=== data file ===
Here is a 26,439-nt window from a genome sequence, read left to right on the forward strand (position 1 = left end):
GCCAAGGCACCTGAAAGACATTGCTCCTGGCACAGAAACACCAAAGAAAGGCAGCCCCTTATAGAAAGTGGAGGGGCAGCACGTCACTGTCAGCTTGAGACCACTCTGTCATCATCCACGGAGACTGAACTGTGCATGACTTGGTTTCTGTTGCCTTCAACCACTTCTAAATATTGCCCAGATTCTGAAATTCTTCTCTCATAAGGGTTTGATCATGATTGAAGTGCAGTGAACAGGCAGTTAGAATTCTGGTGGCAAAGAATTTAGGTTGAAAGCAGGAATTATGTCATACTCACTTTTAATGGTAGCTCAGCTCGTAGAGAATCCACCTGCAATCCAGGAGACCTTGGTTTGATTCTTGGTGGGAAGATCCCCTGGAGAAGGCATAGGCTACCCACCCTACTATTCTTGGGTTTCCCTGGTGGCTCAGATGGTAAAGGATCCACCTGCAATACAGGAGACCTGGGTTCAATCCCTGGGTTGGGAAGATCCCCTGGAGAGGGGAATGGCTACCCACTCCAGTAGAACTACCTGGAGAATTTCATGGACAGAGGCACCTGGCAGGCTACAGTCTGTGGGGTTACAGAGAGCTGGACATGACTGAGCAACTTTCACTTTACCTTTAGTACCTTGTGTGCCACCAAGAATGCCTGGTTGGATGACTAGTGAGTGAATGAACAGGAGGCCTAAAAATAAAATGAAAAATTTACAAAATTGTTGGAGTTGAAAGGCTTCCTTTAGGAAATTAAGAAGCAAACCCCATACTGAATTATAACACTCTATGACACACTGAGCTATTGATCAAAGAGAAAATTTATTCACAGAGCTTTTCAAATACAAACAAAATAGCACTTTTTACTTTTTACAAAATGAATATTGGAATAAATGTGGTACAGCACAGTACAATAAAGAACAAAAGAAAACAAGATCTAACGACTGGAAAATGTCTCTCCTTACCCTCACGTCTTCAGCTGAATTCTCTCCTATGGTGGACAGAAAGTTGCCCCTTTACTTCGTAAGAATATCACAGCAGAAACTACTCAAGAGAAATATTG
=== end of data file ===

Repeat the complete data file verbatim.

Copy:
Here is a 26,439-nt window from a genome sequence, read left to right on the forward strand (position 1 = left end):
GCCAAGGCACCTGAAAGACATTGCTCCTGGCACAGAAACACCAAAGAAAGGCAGCCCCTTATAGAAAGTGGAGGGGCAGCACGTCACTGTCAGCTTGAGACCACTCTGTCATCATCCACGGAGACTGAACTGTGCATGACTTGGTTTCTGTTGCCTTCAACCACTTCTAAATATTGCCCAGATTCTGAAATTCTTCTCTCATAAGGGTTTGATCATGATTGAAGTGCAGTGAACAGGCAGTTAGAATTCTGGTGGCAAAGAATTTAGGTTGAAAGCAGGAATTATGTCATACTCACTTTTAATGGTAGCTCAGCTCGTAGAGAATCCACCTGCAATCCAGGAGACCTTGGTTTGATTCTTGGTGGGAAGATCCCCTGGAGAAGGCATAGGCTACCCACCCTACTATTCTTGGGTTTCCCTGGTGGCTCAGATGGTAAAGGATCCACCTGCAATACAGGAGACCTGGGTTCAATCCCTGGGTTGGGAAGATCCCCTGGAGAGGGGAATGGCTACCCACTCCAGTAGAACTACCTGGAGAATTTCATGGACAGAGGCACCTGGCAGGCTACAGTCTGTGGGGTTACAGAGAGCTGGACATGACTGAGCAACTTTCACTTTACCTTTAGTACCTTGTGTGCCACCAAGAATGCCTGGTTGGATGACTAGTGAGTGAATGAACAGGAGGCCTAAAAATAAAATGAAAAATTTACAAAATTGTTGGAGTTGAAAGGCTTCCTTTAGGAAATTAAGAAGCAAACCCCATACTGAATTATAACACTCTATGACACACTGAGCTATTGATCAAAGAGAAAATTTATTCACAGAGCTTTTCAAATACAAACAAAATAGCACTTTTTACTTTTTACAAAATGAATATTGGAATAAATGTGGTACAGCACAGTACAATAAAGAACAAAAGAAAACAAGATCTAACGACTGGAAAATGTCTCTCCTTACCCTCACGTCTTCAGCTGAATTCTCTCCTATGGTGGACAGAAAGTTGCCCCTTTACTTCGTAAGAATATCACAGCAGAAACTACTCAAGAGAAATATTG